Accept: text/html,application/xhtml+xml,application/xml;q=0.9,*/*;q=0.8
Accept-Language: de-de,de;q=0.8,en-us;q=0.5,en;q=0.3
Accept-Encoding: gzip, deflate
Proxy-Connection: keep-alive
Content-Type: text/plain; charset=UTF-8
Content-Length: 214
Pragma: no-cache
Cache-Control: no-cache


And the response is:

HTTP/1.1 200 OK
Server: Apache-Coyote/1.1
Content-Type: text/javascript;charset=utf-8
Content-Length: 156
Date: Wed, 22 Aug 2012 11:53:55 GMT
throw 'allowScriptTagRemoting is false.';
var r=window.dwr._[0];
r.handleCallback("1","0","Hello, test");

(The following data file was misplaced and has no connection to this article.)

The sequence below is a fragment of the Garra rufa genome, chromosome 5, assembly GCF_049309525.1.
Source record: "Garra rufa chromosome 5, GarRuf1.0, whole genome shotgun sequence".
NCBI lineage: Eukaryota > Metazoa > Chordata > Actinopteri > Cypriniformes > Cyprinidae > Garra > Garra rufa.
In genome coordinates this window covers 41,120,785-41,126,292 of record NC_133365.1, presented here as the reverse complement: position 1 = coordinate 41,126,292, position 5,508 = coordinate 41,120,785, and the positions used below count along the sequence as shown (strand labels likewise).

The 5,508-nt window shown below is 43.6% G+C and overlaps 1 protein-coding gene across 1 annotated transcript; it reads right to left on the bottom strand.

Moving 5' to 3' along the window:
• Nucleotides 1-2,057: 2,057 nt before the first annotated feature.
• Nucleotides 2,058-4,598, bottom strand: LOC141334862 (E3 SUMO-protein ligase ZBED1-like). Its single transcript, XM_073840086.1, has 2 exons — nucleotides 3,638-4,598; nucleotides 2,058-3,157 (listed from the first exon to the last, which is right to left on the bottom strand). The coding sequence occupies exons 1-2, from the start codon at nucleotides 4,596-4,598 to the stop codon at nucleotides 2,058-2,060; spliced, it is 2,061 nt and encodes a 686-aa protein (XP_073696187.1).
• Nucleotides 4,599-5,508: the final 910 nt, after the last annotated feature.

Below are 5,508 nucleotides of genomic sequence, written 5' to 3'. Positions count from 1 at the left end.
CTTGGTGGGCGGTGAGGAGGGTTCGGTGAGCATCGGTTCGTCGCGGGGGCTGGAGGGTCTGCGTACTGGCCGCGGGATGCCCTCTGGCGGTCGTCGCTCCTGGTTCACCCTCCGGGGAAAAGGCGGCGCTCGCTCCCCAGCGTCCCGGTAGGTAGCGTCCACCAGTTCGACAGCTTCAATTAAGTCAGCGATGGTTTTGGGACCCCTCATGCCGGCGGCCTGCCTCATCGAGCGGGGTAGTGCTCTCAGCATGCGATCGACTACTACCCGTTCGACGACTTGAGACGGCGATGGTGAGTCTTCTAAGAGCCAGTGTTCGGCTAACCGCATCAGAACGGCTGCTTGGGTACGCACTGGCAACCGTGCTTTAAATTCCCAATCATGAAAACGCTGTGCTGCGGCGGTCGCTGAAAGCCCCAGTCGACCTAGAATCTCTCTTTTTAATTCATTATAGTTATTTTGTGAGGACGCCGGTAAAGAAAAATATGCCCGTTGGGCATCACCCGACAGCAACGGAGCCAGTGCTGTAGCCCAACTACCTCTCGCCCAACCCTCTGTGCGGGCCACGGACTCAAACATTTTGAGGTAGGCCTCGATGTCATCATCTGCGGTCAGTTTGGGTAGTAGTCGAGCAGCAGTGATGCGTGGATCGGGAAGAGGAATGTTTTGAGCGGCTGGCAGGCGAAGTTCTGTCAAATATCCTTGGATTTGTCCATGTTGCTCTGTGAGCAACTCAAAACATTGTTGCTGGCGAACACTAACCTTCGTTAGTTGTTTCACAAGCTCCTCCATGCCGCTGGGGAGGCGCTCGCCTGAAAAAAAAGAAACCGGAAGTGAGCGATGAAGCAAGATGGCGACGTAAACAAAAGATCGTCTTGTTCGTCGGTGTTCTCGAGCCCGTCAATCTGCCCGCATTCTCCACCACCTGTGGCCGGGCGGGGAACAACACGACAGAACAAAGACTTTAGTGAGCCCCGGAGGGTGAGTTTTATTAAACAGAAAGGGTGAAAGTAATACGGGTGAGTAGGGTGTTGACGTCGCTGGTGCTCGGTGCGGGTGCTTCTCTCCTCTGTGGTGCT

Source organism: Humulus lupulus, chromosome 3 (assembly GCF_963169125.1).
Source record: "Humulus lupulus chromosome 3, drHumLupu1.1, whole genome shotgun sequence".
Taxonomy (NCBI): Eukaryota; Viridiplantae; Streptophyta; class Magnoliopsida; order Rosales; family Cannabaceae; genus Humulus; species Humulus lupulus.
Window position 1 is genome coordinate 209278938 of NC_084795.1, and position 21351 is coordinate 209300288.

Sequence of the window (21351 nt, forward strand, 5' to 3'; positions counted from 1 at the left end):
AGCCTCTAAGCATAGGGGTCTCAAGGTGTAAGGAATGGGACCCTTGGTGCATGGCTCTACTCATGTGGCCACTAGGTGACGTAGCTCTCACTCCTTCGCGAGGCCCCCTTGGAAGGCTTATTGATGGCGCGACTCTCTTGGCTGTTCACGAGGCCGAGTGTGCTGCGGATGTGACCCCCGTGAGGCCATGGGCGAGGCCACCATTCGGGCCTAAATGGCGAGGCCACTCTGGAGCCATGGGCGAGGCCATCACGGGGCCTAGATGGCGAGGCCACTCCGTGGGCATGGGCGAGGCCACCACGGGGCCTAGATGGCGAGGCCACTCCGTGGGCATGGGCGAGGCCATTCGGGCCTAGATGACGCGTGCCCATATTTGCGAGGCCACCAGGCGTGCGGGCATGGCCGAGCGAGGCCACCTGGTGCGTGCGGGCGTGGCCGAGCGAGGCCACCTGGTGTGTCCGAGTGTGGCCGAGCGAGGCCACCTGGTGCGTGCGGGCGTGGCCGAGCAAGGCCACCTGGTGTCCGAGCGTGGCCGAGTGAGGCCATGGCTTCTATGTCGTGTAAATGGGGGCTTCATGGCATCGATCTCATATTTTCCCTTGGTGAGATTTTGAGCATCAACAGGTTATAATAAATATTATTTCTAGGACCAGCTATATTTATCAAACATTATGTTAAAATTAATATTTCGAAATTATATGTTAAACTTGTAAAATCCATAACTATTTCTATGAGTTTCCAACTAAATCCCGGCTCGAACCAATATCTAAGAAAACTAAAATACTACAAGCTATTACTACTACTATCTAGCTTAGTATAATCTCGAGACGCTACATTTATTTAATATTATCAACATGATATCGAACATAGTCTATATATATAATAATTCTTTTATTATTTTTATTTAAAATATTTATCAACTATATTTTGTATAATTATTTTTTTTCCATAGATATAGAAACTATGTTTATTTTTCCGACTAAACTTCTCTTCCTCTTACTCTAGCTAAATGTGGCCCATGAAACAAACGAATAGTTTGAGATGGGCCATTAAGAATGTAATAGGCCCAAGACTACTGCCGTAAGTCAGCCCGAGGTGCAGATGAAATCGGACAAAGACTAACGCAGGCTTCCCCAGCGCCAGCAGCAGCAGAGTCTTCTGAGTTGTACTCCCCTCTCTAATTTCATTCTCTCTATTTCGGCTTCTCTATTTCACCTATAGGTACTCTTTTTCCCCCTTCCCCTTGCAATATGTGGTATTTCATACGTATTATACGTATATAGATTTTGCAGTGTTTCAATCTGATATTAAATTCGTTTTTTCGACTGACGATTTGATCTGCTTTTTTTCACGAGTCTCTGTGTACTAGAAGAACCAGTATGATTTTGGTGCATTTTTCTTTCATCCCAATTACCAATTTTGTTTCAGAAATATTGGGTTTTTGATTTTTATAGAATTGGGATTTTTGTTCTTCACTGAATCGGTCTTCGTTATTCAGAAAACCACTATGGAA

In this request ‘sayHello’ is the name of the exposed Java method that will be called in server-side. The method parameter in this case is the ‘c0-param0’. The returned data will usually processed by a callback function.

The other important part of the communication is the reverse AJAX technique to implement the server to client communication. There is no magic there, DWR supports different techniques Comet, Polling or Piggybacking.

Attack vectors

I wouldn’t write about DWR if there weren’t interesting attack vectors there. Bear in mind that most of these vectors are not bugs in DWR they are mostly opportunities where the progremmer can go wrong so it worths a shot to try them.

Test page

I think that is the first thing everybody checks in every framework: the debug and test pages. DWR has a great one as well and it can be found at:
<application root dir>/dwr/index.html